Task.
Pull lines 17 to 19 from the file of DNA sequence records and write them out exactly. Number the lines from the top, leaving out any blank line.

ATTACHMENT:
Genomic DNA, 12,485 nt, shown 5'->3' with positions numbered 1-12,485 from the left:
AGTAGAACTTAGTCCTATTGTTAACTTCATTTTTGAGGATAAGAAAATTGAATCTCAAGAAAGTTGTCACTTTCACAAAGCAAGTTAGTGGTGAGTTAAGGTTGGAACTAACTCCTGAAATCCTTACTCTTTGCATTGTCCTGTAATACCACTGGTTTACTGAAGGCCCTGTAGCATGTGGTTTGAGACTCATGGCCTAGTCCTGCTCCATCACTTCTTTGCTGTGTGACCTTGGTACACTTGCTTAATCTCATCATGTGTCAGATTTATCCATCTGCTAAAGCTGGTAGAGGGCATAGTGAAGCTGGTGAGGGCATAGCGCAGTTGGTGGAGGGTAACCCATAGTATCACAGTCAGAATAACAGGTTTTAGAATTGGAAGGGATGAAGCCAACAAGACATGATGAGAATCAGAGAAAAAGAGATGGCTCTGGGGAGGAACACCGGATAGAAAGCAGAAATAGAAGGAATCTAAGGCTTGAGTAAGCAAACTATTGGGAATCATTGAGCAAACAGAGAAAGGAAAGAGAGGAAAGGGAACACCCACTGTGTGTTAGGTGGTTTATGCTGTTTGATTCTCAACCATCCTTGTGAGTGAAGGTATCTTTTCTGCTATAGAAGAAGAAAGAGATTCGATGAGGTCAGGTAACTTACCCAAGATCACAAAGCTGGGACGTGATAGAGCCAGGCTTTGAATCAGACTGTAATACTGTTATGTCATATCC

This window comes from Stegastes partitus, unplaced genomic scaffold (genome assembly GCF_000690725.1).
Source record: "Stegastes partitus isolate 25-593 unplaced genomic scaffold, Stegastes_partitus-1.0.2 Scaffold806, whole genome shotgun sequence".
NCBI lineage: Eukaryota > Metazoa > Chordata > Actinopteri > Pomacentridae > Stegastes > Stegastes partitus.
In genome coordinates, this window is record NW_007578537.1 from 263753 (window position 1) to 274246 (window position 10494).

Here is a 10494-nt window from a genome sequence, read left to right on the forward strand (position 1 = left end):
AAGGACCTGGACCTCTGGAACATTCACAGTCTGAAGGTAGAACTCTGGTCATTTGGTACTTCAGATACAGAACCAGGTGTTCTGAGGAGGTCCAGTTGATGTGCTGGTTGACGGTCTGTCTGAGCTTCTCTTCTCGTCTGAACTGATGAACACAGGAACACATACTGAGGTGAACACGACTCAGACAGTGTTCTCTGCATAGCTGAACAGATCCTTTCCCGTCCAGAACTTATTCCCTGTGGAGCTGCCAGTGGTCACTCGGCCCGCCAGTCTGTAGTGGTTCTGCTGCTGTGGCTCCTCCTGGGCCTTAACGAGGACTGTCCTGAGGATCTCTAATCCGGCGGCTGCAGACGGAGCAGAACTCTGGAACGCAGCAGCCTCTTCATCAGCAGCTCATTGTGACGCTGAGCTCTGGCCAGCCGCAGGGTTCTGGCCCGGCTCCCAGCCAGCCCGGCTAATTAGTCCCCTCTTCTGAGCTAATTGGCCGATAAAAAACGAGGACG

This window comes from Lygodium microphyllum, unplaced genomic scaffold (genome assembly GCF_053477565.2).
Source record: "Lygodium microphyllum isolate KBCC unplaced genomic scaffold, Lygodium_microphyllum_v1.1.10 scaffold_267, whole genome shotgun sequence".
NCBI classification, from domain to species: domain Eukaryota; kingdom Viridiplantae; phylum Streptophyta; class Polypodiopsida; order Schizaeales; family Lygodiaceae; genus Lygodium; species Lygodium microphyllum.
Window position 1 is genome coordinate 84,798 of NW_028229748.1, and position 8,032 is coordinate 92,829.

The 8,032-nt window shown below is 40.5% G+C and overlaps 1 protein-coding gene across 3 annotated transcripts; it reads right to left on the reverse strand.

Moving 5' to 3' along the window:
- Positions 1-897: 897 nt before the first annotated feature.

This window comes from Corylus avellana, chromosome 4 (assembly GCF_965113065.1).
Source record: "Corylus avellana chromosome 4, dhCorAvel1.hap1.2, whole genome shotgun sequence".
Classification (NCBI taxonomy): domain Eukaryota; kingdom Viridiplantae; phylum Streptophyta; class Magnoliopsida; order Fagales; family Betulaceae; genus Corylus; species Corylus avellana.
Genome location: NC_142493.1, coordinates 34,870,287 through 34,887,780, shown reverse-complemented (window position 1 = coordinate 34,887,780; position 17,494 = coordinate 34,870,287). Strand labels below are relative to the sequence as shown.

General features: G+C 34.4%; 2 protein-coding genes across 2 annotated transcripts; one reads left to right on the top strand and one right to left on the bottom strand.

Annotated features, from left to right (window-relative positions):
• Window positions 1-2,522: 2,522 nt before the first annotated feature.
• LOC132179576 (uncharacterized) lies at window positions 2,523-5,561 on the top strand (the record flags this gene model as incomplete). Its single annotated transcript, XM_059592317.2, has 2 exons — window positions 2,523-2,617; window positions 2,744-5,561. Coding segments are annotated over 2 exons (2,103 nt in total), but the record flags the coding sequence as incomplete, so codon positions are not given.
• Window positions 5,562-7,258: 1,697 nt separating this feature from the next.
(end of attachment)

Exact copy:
Source record: "Corylus avellana chromosome 4, dhCorAvel1.hap1.2, whole genome shotgun sequence".
Classification (NCBI taxonomy): domain Eukaryota; kingdom Viridiplantae; phylum Streptophyta; class Magnoliopsida; order Fagales; family Betulaceae; genus Corylus; species Corylus avellana.
Genome location: NC_142493.1, coordinates 34,870,287 through 34,887,780, shown reverse-complemented (window position 1 = coordinate 34,887,780; position 17,494 = coordinate 34,870,287). Strand labels below are relative to the sequence as shown.